Additionally, while the aspects may be described in the general context of file history systems that execute in conjunction with an application program that runs on an operating system on a computing device, those skilled in the art will recognize that aspects may also be implemented in combination with other program modules. In further aspects, the aspects disclosed herein may be implemented in hardware.

Generally, program modules include routines, programs, components, data structures, and other types of structures that perform particular tasks or implement particular abstract data types. Moreover, those skilled in the art will appreciate that aspects may be practiced with other computer system configurations, including hand-held devices, multiprocessor systems, microprocessor-based or programmable consumer electronics, minicomputers, mainframe computers, and comparable computing devices. Aspects may also be practiced in distributed computing environments where tasks are performed by remote processing devices that are linked through a communications network. In a distributed computing environment, program modules may be located in both local and remote memory storage devices.

Aspects may be implemented as a computer-implemented process (method), a computing system, or as an article of manufacture, such as a computer program product or computer readable media. The computer program product may be a computer storage medium readable by a computer system and encoding a computer program that comprises instructions for causing a computer or computing system to perform example process(es). The computer-readable storage medium can for example be implemented via one or more of a volatile computer memory, a non-volatile memory, a hard drive, a flash drive, a floppy disk, or compact servers, an application executed on a single computing device, and comparable systems.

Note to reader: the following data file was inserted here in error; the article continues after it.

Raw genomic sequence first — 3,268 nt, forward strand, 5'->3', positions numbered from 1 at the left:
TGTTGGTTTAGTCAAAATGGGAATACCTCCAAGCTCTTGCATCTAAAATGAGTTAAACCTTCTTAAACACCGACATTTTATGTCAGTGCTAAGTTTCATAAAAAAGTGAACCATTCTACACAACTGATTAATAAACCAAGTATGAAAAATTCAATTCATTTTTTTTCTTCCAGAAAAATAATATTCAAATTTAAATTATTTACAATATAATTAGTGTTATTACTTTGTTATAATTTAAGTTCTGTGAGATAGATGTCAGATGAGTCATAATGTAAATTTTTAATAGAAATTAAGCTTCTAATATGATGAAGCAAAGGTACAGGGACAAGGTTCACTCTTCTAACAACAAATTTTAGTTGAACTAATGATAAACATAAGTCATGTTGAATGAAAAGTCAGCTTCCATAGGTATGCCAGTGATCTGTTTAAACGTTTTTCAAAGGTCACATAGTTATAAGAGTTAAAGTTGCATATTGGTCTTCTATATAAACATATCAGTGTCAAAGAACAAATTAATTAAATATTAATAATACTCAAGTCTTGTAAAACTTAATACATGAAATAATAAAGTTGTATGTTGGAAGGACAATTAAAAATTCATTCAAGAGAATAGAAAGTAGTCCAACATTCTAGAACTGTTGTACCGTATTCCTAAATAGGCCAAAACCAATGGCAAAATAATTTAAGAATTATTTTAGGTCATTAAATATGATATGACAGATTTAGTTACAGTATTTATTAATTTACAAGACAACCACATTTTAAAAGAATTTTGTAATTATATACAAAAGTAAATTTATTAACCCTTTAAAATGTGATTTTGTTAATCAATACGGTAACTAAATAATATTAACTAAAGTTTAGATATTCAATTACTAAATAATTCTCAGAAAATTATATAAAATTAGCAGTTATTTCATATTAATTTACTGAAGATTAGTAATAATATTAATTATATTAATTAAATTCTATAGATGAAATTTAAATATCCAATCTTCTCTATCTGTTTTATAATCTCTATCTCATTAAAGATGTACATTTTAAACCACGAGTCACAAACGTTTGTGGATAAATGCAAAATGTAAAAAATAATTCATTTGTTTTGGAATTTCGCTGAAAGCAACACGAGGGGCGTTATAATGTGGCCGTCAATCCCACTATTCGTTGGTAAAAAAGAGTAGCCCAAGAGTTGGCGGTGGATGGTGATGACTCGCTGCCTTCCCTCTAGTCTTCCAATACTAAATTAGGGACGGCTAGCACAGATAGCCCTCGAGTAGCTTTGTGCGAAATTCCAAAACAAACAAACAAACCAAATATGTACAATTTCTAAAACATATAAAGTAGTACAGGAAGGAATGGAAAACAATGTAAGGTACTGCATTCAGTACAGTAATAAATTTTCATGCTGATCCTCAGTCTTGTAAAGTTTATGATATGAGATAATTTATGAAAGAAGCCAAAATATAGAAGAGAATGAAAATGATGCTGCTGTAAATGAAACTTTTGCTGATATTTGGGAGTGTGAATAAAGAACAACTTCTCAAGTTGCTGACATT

Claims (20)

What is claimed is:
1. A system comprising:
one or more computer readable storage media; and
program instructions stored on the one or more computer readable storage media that, when executed by at least one processor, cause the at least one processor to at least:
initiate rendering of a personal view within an email application, wherein the personal view includes at least one personal email message and one group email message;
determine whether a selected email message within the email application is a group email message, where the group email message belongs to a group;
when it is determined that the selected email message is a group email message, initiate rendering of a group header within the personal view, where the group header differentiates a conversation scope between a personal conversation and a group conversation, wherein the group header includes at least an actionable group trigger;